I have finally gotten into my summer frame of mind.  It took 1O days this year.  Never really sure what summer mindset is at the beginning of summer, I flounder around for days on end making lists and thinking about projects, never really getting out of my school year skin.  But today,  I remembered.  

 A long summer list made after I’ve carted home more books and things that can ever read in eight weeks.  Then set all these goals and things making endless lists that  won’t be finished in a day, but then finally  settle in.

I never know what settling in will look or feel like.  Sometimes I don’t realize at first that I’m settled in, but then it strikes me.  Today,  it struck me when I was patiently scrubbing the soot on the fireplace stones.  Spray,  scrub,  rinse,  examine.  Spray, scrub,  rinse,  examine.  This is it,  I thought.  The patience to consider a task,  be mindful in the task,  and most of the time, complete the task.  Though I have been known to abandon.  Even in that abandonment,  there is peace.  

Yesterday,  I spent a few hours rearranging every single drawer in my bedroom.  I sortedIMG_9232 through jewelry, repositioning it, touching all of it.  Lingering in memories.  I arranged my shirts in the art of tidying up, carefully rolled and sorted by color. Testing all of the pens in the bedside drawer.  Thinking about their lifespan, their origins, their journey. One day repotting  plants.  On and on it goes.  Sometimes studying an idea,  reading,  looking up something, lingering.  Lingering in my thoughts.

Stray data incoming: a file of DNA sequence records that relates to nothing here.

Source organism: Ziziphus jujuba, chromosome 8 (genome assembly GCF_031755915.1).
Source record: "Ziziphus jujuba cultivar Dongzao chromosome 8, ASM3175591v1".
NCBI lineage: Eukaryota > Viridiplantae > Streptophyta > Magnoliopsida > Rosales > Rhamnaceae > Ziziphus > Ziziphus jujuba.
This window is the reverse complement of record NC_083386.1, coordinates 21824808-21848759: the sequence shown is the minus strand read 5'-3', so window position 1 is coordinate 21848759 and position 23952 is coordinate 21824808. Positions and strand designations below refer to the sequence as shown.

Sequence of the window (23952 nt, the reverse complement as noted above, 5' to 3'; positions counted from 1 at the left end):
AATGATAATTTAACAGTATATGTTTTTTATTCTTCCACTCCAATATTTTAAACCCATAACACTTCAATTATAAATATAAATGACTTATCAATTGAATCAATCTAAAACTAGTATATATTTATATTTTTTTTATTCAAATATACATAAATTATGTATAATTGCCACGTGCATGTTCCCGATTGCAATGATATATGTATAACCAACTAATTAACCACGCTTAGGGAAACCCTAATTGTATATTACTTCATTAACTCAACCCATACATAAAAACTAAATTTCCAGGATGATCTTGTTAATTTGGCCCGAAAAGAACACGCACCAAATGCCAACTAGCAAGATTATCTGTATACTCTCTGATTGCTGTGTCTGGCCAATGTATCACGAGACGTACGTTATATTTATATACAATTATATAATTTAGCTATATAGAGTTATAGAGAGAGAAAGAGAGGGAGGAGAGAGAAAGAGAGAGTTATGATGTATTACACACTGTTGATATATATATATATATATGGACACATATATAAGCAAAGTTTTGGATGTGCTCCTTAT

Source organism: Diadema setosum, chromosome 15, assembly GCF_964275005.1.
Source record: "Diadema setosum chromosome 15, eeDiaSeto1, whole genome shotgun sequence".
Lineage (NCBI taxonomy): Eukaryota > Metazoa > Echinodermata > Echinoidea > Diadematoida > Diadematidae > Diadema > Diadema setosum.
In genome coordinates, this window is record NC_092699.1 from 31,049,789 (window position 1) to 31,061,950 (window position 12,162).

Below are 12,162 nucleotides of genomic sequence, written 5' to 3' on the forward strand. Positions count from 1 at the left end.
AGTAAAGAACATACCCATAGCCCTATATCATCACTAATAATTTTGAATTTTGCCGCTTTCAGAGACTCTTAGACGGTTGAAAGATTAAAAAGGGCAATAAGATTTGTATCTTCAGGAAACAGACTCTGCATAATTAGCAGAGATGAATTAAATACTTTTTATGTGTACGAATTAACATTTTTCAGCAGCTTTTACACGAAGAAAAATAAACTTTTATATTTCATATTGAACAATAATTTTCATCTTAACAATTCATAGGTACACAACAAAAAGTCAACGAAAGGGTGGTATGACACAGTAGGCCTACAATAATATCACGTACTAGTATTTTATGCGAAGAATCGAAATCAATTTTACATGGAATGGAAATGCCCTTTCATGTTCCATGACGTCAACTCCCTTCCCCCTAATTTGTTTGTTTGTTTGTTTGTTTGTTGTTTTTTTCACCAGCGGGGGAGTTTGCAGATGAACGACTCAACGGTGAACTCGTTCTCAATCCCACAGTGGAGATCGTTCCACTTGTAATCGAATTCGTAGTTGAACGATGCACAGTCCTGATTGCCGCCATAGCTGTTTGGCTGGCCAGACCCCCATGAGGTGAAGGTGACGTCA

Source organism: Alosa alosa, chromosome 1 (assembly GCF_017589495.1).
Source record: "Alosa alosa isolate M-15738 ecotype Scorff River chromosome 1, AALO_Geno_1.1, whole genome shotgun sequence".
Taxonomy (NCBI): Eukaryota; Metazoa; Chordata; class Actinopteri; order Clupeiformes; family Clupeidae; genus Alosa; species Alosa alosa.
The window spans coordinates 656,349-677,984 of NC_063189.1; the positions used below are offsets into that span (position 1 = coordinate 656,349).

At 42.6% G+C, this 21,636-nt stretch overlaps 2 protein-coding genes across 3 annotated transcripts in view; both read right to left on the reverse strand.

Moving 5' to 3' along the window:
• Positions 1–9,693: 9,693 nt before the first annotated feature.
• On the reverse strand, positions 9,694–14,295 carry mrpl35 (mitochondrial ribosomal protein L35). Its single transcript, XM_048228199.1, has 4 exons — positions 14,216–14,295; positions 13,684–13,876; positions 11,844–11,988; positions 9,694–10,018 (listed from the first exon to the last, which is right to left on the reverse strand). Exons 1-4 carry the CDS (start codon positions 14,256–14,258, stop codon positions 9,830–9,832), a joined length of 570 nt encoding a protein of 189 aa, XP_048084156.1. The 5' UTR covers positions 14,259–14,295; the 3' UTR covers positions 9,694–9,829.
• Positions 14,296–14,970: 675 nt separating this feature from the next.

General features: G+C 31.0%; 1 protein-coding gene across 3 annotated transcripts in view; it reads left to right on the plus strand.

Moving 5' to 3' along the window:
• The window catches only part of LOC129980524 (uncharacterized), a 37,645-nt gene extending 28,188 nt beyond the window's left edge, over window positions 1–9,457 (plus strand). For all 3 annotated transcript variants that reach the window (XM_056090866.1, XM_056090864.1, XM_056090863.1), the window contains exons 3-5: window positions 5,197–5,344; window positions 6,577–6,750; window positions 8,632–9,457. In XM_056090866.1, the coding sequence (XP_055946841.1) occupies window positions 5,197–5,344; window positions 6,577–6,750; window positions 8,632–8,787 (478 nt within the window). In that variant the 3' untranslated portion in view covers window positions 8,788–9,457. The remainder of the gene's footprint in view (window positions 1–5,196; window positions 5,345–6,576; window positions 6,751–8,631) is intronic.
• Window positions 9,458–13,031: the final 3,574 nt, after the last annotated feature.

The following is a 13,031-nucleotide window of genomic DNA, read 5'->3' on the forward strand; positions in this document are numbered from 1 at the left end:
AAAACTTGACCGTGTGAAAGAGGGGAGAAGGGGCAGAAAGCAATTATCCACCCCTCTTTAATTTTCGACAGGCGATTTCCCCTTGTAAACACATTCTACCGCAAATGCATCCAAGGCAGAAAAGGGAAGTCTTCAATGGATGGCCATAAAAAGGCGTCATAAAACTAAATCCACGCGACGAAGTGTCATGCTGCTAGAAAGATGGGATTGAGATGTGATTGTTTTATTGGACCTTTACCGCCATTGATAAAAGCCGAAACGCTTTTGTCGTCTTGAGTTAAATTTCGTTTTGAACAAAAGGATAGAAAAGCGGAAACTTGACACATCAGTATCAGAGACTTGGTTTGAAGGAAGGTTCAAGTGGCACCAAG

There isn’t the time for this during the school year. Lists are made.  Tasks checked off.  Constant movement, all the time.  There should be time.  That’s what’s needed in our work with students and their teachers.  Thoughtfulness,  mindfulness,  consciousness, time.  Being a fan of The Seven Habits of Highly Effective People, this should come to mind…  Begin with the end in mind. First Things First.  Sharpen the Saw.  

So when we have put our summer selves away this year, let’s keep this one bit going.  Be conscious in our acts.  Be patient with ourselves.  Be present in the moment.  It will take as long as it takes.  

Continue to linger.  

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The Art of Sweeping #SOL17

IMG_9139Zen, Meditation, Completion, and Closure

June 27,2017

Yesterday,  Dylan and I spent a couple of hours resanding the paver joints on our walk and patio.  This is a thoughtful, repetitive process that is largely quiet.  Turns out it is also meditative.  The gentle strokes of the corn brooms against the sand and bricks, the synchronous rhythm of the two of us sweeping the sand gently into each gap, all contributed to a peaceful afternoon.  It was quite a contrast to the day before when Bob and I were powerwashing the same patio and our driveway.  There was no peace in that at all.  

This makes me think about the end of year rituals for teachers and myself in particular.  Truthfully,  some years,  I just clear off my desk, cover everything with sheets, and ostensibly leave it all behind.  I never feel quite at peace with that.  I always carry home my summer reading and a few files to linger over, but the weight of books, closets, drawers, and unfinished things weighs on me.  

This year,  I started thinking about the end of year when I was sitting in silence while the students were taking their MCAS assessments.  I thought about the closet, and my desk drawers, the endless stacks of paper, and those three file cabinets.